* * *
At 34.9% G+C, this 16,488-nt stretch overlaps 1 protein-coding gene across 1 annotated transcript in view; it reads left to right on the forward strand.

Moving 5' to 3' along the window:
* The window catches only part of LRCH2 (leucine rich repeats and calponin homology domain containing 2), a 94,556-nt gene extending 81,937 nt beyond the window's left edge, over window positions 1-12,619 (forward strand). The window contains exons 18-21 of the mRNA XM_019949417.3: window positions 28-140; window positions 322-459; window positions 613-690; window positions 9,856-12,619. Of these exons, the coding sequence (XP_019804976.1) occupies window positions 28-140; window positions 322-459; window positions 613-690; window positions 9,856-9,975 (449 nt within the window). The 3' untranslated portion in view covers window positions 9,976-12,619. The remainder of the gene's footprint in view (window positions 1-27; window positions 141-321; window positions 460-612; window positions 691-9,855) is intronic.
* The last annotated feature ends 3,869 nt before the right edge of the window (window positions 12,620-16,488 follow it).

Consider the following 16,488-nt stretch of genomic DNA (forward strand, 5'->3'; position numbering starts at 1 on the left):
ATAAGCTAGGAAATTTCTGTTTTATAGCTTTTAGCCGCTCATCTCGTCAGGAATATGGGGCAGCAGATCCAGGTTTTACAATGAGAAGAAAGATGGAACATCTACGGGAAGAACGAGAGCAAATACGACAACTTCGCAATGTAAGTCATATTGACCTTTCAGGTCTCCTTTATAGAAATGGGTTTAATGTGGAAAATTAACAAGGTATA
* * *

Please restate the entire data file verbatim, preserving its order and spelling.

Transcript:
At 34.9% G+C, this 16,488-nt stretch overlaps 1 protein-coding gene across 1 annotated transcript in view; it reads left to right on the forward strand.

Moving 5' to 3' along the window:
* The window catches only part of LRCH2 (leucine rich repeats and calponin homology domain containing 2), a 94,556-nt gene extending 81,937 nt beyond the window's left edge, over window positions 1-12,619 (forward strand). The window contains exons 18-21 of the mRNA XM_019949417.3: window positions 28-140; window positions 322-459; window positions 613-690; window positions 9,856-12,619. Of these exons, the coding sequence (XP_019804976.1) occupies window positions 28-140; window positions 322-459; window positions 613-690; window positions 9,856-9,975 (449 nt within the window). The 3' untranslated portion in view covers window positions 9,976-12,619. The remainder of the gene's footprint in view (window positions 1-27; window positions 141-321; window positions 460-612; window positions 691-9,855) is intronic.
* The last annotated feature ends 3,869 nt before the right edge of the window (window positions 12,620-16,488 follow it).

Consider the following 16,488-nt stretch of genomic DNA (forward strand, 5'->3'; position numbering starts at 1 on the left):
ATAAGCTAGGAAATTTCTGTTTTATAGCTTTTAGCCGCTCATCTCGTCAGGAATATGGGGCAGCAGATCCAGGTTTTACAATGAGAAGAAAGATGGAACATCTACGGGAAGAACGAGAGCAAATACGACAACTTCGCAATGTAAGTCATATTGACCTTTCAGGTCTCCTTTATAGAAATGGGTTTAATGTGGAAAATTAACAAGGTATA